Managing health issues in older dogs. Care requirements for senior dogs differ from those for younger canines. Most people are probably not surprised by this reality. But how do you recognize when your dog is a senior?

Really, it all depends on the dog. Giant breed dogs typically age more quickly than smaller breed dogs. A Chihuahua would likely only be middle-aged at that age and probably not be called a senior until 10–11 years, whereas a Great Dane is thought to be senior by about 5–6 years old. Dogs of medium size breeds fall somewhere in the middle. By the age of 8–10, a Golden Retriever might be regarded as senior. How quickly your dog ages depends on a variety of factors, including genetics, nutrition, and environment.

What Changes your Dog might go Through as it Ages

Your dog could slow down due to arthritis or other degenerative conditions. They might not be able to play for as long or walk as far and might get tired faster. They might have trouble standing up or getting into a sleeping posture. Also, they might start to avoid climbing stairs or have trouble getting in and out of a car.

Dental disease can be an issue if it is not treated properly, especially for elderly pets. You might be surprised to learn that many pets have dental disease as early as 2-3 years of age, according to vets. If your dog’s mouth isn’t taken care of, he might even lose some teeth by the time he’s an old dog. Because it hurts, dental problems may make your dog reluctant to eat or have trouble doing so. This could cause weight loss and untidy hair. Kidney illness, liver disease, heart disease, and other disorders are usually present in older dogs and can cause weight loss.

However, some older dogs could experience the reverse issue. Some dogs gain weight as a result of getting less active as they age and essentially turning into couch potatoes. Senior dogs are not exempt from the serious health problems associated with obesity in dogs of all ages.

How can you Assist Your Aging Dog? Here are a Few Tips:

Make sure to take your pet to the vet on a regular basis. If your dog seems healthy, it should nevertheless have at least a yearly examination because many diseases are silent and difficult to detect. Keep in mind that treating a sickness is significantly more expensive than preventing it!

Request a body condition assessment at every visit to the veterinarian. Determining whether your senior dog is overweight, underweight, or at an optimal body weight depends critically on their physical condition. You should ask your vet to demonstrate how to assess your dog’s physical condition at home.

Give your elderly dog a nutritious diet. Additionally, become familiar with reading the dog’s food label and select a diet that is suitable for the age and way of life of your dog.

Maintain your senior dog’s appropriate body weight by feeding him. Dogs who are overweight are more likely to develop illnesses like diabetes, heart problems, skin conditions, and even cancer. Your vet can advise you on the best diet for your dog. Overweight dogs need to be fed carefully to provide all nutritional requirements while still promoting weight loss. For instance, there are specialist diets for overweight dogs that are both higher in L-carnitine and fewer in calories. A correctly selected carbohydrate or carbohydrate blend in your dog’s feed can also keep them feeling full.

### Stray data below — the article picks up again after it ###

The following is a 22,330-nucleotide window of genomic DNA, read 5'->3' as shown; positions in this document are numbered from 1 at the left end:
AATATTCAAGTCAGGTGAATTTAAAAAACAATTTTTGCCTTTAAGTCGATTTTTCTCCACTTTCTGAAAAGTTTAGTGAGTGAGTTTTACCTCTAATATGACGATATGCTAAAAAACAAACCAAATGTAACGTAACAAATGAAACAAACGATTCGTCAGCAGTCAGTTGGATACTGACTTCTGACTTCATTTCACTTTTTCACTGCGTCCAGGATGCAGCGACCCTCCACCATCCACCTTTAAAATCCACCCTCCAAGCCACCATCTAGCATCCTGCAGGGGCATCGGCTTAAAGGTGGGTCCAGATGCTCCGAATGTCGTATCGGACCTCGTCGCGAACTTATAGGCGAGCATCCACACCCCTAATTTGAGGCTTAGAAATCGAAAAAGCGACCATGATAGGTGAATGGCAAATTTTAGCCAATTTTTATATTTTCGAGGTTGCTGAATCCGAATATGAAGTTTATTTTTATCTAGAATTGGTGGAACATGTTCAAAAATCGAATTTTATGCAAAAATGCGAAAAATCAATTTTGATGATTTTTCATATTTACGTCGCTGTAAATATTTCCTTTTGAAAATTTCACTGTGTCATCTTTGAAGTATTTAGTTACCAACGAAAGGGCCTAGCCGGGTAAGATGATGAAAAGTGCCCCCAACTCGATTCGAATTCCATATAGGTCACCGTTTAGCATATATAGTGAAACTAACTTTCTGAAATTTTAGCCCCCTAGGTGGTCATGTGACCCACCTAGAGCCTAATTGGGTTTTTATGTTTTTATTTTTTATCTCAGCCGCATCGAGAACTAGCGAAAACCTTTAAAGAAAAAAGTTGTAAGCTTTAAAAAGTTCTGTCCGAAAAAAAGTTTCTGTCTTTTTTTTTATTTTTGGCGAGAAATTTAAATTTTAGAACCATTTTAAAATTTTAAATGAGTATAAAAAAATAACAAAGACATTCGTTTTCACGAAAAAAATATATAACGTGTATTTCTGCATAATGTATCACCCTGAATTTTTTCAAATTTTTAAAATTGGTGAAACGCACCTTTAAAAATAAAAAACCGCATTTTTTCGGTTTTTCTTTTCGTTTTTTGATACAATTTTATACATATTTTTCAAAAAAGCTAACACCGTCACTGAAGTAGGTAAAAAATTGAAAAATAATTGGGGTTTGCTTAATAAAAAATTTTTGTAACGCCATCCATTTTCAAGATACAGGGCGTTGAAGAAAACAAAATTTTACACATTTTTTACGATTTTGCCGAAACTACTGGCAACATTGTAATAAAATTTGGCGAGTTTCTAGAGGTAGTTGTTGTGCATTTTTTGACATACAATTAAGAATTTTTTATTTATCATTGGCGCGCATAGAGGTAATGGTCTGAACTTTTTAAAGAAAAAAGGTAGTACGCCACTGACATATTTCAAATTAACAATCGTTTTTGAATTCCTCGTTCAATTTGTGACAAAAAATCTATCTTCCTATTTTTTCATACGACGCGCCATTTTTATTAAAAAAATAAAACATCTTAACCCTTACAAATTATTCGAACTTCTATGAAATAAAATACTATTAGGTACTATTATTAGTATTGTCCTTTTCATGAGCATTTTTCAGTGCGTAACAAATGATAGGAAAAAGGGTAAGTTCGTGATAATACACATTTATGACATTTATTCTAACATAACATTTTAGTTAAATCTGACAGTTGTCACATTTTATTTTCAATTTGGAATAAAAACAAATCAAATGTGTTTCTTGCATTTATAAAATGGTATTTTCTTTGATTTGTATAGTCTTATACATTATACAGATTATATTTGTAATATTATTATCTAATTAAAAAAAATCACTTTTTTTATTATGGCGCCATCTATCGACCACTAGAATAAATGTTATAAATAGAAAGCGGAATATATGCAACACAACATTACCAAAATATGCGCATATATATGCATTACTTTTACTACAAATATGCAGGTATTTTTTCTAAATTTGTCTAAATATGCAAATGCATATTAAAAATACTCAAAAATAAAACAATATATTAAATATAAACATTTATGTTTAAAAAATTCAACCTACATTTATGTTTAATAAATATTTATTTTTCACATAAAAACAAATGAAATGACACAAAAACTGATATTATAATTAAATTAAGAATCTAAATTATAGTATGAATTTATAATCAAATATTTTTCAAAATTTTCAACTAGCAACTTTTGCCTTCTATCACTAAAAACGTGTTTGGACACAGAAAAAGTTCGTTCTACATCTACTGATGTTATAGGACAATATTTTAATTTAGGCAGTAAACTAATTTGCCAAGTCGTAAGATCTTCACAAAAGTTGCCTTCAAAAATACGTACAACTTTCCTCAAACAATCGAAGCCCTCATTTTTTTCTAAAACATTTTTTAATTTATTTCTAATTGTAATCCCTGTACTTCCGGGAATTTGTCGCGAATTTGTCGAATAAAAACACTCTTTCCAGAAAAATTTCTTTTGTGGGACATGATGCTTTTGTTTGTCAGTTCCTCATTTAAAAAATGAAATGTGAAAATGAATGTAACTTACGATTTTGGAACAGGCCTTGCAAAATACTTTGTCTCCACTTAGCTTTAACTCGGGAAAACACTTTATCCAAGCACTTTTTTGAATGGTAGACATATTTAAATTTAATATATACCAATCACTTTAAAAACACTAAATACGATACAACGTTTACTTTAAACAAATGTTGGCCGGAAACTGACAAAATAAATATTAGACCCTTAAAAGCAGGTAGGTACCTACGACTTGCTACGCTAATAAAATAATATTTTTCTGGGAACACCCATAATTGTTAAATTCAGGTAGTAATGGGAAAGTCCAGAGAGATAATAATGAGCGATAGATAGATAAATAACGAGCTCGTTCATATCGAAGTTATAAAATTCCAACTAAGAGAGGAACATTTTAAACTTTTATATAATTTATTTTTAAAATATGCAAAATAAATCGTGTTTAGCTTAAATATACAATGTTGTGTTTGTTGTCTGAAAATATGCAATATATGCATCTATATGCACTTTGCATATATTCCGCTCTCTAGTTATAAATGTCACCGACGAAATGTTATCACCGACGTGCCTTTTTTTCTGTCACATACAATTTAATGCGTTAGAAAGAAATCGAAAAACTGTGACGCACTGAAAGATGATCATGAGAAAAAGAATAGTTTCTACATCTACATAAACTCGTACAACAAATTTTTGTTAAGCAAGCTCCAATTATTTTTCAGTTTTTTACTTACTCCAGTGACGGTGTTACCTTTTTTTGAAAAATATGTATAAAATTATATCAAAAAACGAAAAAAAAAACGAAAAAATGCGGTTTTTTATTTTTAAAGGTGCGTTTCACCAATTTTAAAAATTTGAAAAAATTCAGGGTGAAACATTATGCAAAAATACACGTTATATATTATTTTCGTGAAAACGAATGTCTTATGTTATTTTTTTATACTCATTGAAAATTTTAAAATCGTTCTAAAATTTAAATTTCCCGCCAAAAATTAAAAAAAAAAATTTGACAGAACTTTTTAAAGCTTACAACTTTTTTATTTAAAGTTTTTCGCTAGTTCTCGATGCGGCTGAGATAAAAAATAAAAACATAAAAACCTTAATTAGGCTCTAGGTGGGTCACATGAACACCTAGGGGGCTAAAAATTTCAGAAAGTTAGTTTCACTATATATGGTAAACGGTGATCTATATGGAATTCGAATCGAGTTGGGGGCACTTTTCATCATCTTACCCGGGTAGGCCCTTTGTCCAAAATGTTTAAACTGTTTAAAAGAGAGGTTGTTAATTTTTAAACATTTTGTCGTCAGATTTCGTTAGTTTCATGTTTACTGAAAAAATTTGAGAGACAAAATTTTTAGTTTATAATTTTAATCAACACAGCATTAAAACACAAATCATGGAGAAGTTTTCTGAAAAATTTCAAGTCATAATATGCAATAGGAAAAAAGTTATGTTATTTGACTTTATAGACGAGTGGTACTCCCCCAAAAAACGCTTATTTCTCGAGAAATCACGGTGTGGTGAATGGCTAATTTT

Think about adding fatty acids like DHA and EPA to your older dog’s diet. They have been shown to be helpful for dogs who struggle with mobility because of arthritis or other joint conditions. For older dogs, supplements like glucosamine and chondroitin are advantageous.

If your senior dog has renal or heart illness, think about switching to a special diet.For instance, diets reduced in salt may be recommended for canines with heart illness, whereas canines with kidney disease may benefit from diets that assist regulate levels of phosphorus, calcium, and other electrolytes. Based on your dog’s particular needs, a veterinarian can assist you in selecting the finest diet for your dog.

Keep your dog’s mouth clean. Although it may seem foolish, brushing your dog’s teeth can help keep their mouths healthy. If you are unable to brush their teeth, think of dental toys and snacks that promote oral hygiene.

Get your senior dog some exercise. Your senior dog’s muscles and joints can remain strong and slender. However, take into account each dog’s unique exercise needs. A quick walk around the block is generally just getting started for a large breed dog, but it might be a long journey for a tiny Chihuahua. Start slowly and gradually raise the intensity if your senior is not used to exercising, and only after consulting a veterinarian. On hot days, exercise caution when around short-nosed (brachycephalic) dogs.

Give your elderly dog lots of toys to keep him busy. For instance, food puzzles can be entertaining as well as helpful for losing weight.

Give your senior dog sleeping area particular considerations as well. For instance, soft bedding such as a specific dog bed or towels/blankets may be beneficial for dogs with arthritis. If steps cannot be avoided, ramps can be used to make them easier to use. Your arthritic dog can benefit from carpeting or rugs over hard surfaces to gain their balance and improve mobility.

To feel safe and secure boarding your elder buddy contact Charolette Kennels today!